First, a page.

There’s also a Student Research Forum and PhD Fair to find information on programs of study. Don’t miss SAA Central, which is a great venue where new students can meet their officers and find out about new initiatives and how to get involved in their profession. And, Doug, as you know from your many annual presentations at the SAA, we’ve got many course offerings dedicated specifically to audiology students.
Beck: Yes, and I have to say the energy in those SAA courses is amazing and their questions, insights, and knowledge is astounding. One thing I notice every year is that the audiology students aren’t afraid to ask questions—and it really is fun working with them. I think all of us who present at the SAA courses get more out of it than you can imagine.
Walden: Absolutely. They’re totally invigorating.
Beck: And what can you tell me about one of my personal favorite events—the American Academy of Audiology Foundation (AAAF) Happy Hour?
Walden: The AAAF is offering the “Happy Hour with a Boston View. This year, it’ll be held on Wednesday evening (March 28) at the Lighthouse at the Seaport Hotel from 5:30 to 7:30pm. In fact, details for all the special events can be found at on the AudiologyNOW! Web site.
Beck: Excellent. Okay, and if you don’t mind, let’s switch away from AudiologyNOW! for a few moments and let me ask you for a quick update on the direct access?
Walden: The Direct Access Bill (H.R. 2140) continues to build widespread support as the legislators learn more about it and what it means for their constituents. Of course, Congress has lots going on as it’s a presidential election year, but we’re making terrific progress. I do want to encourage all Academy members to spend five minutes supporting the initiative through our advocacy Web site as well as making a contribution to the PAC.
It’s very quick and easy, and again, it takes only five minutes to do each activity! We have close to 50 bi-partisan cosponsors and things are really progressing nicely for this common sense legislation—but we all need to do our part and the legislators need to hear from their constituents – our members, their patients, family, friends, coworkers. It really does take each of us contributing a little to make a huge impact!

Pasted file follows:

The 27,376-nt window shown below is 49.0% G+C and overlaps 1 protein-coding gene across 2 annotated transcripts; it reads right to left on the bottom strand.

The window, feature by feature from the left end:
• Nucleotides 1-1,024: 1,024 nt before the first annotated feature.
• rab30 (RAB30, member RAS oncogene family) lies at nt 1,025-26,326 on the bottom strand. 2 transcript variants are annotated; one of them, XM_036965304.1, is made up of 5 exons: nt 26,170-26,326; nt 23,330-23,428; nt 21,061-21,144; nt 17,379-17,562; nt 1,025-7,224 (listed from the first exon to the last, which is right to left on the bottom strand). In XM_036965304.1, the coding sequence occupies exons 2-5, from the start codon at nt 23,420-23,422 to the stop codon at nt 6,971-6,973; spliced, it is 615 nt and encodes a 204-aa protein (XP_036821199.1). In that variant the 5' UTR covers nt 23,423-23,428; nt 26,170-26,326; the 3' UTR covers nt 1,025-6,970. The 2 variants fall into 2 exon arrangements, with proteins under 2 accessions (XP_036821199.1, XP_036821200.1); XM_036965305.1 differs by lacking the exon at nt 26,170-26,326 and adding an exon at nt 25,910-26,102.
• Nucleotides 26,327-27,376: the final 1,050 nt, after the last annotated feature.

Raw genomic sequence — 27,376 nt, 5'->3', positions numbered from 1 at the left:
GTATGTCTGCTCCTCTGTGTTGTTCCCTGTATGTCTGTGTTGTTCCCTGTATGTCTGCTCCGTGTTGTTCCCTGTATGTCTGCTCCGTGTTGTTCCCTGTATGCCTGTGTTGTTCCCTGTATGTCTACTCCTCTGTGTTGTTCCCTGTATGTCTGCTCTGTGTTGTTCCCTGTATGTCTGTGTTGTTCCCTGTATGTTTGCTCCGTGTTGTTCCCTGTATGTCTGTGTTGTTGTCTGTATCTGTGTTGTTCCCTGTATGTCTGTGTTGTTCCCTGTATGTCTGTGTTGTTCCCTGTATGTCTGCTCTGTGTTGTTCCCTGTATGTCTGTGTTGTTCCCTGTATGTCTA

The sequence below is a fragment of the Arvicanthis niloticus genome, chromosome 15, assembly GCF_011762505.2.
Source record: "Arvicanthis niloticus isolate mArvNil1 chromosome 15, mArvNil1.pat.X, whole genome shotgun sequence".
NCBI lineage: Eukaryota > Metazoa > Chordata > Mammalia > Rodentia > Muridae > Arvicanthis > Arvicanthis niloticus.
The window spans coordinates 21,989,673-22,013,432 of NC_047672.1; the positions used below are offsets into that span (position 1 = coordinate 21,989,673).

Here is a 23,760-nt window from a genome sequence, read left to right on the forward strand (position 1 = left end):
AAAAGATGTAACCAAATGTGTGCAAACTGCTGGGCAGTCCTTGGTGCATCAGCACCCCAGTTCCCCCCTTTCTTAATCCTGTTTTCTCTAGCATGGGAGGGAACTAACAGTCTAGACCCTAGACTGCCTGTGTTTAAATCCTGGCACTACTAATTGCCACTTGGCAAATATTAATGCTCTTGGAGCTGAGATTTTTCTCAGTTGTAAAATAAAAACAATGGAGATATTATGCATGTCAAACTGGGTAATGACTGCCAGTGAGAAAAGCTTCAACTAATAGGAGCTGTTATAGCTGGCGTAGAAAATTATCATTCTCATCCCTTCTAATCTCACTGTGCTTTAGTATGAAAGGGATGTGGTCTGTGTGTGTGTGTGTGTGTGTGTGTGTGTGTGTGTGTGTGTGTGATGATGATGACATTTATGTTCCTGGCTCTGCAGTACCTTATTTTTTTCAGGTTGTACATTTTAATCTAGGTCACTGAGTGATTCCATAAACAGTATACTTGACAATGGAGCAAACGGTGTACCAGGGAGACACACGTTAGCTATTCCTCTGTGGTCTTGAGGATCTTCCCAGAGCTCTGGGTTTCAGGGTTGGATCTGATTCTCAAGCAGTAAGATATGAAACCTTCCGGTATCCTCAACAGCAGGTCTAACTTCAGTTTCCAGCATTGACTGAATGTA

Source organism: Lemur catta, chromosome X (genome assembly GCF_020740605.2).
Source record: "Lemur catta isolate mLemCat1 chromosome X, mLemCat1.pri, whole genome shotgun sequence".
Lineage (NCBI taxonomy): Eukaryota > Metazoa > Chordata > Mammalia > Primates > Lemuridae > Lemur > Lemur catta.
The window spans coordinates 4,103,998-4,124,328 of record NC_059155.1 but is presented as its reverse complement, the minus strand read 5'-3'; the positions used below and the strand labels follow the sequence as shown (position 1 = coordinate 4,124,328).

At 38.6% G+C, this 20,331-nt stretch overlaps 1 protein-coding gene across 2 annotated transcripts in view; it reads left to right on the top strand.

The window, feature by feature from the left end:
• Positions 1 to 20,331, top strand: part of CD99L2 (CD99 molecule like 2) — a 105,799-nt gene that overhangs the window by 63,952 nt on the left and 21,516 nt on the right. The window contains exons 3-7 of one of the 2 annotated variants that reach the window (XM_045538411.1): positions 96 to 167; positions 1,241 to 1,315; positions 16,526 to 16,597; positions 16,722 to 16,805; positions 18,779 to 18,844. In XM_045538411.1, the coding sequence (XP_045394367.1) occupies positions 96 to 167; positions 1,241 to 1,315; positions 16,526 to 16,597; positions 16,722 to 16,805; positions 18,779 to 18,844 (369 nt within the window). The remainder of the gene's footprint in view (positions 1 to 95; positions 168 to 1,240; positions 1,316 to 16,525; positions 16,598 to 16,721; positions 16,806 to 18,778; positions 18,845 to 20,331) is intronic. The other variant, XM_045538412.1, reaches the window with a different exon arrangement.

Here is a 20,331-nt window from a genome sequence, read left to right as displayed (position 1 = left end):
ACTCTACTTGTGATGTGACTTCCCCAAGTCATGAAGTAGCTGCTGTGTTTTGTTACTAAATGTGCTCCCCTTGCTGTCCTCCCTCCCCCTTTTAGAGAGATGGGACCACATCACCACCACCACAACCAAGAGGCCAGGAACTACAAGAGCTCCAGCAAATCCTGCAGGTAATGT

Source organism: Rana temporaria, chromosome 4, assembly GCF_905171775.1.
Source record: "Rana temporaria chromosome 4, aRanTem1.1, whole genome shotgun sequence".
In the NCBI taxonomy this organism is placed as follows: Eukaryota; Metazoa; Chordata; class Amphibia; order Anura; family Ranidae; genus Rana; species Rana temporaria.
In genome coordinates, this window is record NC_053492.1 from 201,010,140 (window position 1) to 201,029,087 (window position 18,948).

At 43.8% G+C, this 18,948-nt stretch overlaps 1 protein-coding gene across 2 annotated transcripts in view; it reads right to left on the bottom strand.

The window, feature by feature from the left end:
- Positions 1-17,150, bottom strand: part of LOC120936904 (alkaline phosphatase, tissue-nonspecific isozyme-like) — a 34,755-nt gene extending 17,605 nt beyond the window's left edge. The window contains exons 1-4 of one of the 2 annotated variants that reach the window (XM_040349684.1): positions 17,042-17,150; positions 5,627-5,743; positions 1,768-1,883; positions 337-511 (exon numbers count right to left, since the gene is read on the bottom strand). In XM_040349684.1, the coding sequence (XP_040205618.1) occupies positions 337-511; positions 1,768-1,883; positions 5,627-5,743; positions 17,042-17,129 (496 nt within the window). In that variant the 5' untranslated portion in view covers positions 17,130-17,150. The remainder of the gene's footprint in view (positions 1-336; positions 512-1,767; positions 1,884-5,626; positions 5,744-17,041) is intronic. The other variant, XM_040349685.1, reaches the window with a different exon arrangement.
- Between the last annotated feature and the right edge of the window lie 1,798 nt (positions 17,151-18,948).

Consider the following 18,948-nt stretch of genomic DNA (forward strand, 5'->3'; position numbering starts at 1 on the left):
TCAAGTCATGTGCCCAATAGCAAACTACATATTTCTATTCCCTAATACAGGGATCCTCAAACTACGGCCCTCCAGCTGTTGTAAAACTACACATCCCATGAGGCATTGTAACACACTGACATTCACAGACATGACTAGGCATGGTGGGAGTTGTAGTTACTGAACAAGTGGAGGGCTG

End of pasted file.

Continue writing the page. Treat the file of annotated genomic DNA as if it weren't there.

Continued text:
Also of interest to our members and the public is the Hearing Aid Tax Credit bills in the House and the Senate, and they’re progressing with bi-partisan support, too. I think the last numbers I saw included just about 60 House members and nearly 12 supporters in the Senate—so this legislation has a solid foundation of support and we expect that to continue to grow as well.
Beck: Fabulous! For people who’d like to learn more about the specifics, I would also direct them to the interview you and I did on that particular topic in 2011 where we reviewed the cost and time savings and the efficiencies associated with direct access.
Walden: Right—and cost savings is something we don’t hear very often in Washington! And Doug, I’d like to mention that the Academy has been working with the American Medical Association (AMA) to build a mutually beneficial and respectful relationship and I’m very happy to remind everyone that we now have a “seat at the table” with regard to the CPT-HCPAC.
Beck: Thanks, Therese. I know you have to run…but thanks very much for your time, energy, and leadership, and I’ll see you in Boston!
Walden: Thank you, too, Doug. See you (and everyone) there!
Therese Walden, AuD, Board Certified in Audiology, is the president of the American Academy of Audiology.
Douglas L. Beck, AuD, Board Certified in Audiology, is the Web content editor for the American Academy of Audiology.